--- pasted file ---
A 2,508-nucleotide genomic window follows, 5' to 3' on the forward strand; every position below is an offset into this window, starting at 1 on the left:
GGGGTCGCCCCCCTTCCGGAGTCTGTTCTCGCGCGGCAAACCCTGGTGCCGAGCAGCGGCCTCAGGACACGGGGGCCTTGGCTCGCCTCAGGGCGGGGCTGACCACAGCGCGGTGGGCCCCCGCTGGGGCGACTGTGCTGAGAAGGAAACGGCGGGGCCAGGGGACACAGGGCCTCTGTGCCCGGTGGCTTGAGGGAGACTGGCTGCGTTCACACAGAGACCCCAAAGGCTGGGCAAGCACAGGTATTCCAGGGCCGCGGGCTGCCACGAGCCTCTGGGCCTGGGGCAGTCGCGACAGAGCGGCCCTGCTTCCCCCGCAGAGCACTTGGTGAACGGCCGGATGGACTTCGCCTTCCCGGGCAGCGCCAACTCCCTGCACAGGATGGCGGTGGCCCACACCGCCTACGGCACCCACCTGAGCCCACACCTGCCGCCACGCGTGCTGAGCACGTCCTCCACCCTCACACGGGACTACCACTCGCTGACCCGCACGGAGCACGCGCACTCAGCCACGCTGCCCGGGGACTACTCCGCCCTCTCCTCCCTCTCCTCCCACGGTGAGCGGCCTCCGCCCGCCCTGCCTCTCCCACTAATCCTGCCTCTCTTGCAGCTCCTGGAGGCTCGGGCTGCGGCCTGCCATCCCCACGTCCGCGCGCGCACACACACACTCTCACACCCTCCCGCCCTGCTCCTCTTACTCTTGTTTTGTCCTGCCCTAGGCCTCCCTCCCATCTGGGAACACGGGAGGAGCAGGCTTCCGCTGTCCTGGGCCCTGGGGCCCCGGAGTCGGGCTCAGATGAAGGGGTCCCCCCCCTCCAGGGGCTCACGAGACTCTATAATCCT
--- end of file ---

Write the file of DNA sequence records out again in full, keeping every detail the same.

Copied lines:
A 2,508-nucleotide genomic window follows, 5' to 3' on the forward strand; every position below is an offset into this window, starting at 1 on the left:
GGGGTCGCCCCCCTTCCGGAGTCTGTTCTCGCGCGGCAAACCCTGGTGCCGAGCAGCGGCCTCAGGACACGGGGGCCTTGGCTCGCCTCAGGGCGGGGCTGACCACAGCGCGGTGGGCCCCCGCTGGGGCGACTGTGCTGAGAAGGAAACGGCGGGGCCAGGGGACACAGGGCCTCTGTGCCCGGTGGCTTGAGGGAGACTGGCTGCGTTCACACAGAGACCCCAAAGGCTGGGCAAGCACAGGTATTCCAGGGCCGCGGGCTGCCACGAGCCTCTGGGCCTGGGGCAGTCGCGACAGAGCGGCCCTGCTTCCCCCGCAGAGCACTTGGTGAACGGCCGGATGGACTTCGCCTTCCCGGGCAGCGCCAACTCCCTGCACAGGATGGCGGTGGCCCACACCGCCTACGGCACCCACCTGAGCCCACACCTGCCGCCACGCGTGCTGAGCACGTCCTCCACCCTCACACGGGACTACCACTCGCTGACCCGCACGGAGCACGCGCACTCAGCCACGCTGCCCGGGGACTACTCCGCCCTCTCCTCCCTCTCCTCCCACGGTGAGCGGCCTCCGCCCGCCCTGCCTCTCCCACTAATCCTGCCTCTCTTGCAGCTCCTGGAGGCTCGGGCTGCGGCCTGCCATCCCCACGTCCGCGCGCGCACACACACACTCTCACACCCTCCCGCCCTGCTCCTCTTACTCTTGTTTTGTCCTGCCCTAGGCCTCCCTCCCATCTGGGAACACGGGAGGAGCAGGCTTCCGCTGTCCTGGGCCCTGGGGCCCCGGAGTCGGGCTCAGATGAAGGGGTCCCCCCCCTCCAGGGGCTCACGAGACTCTATAATCCT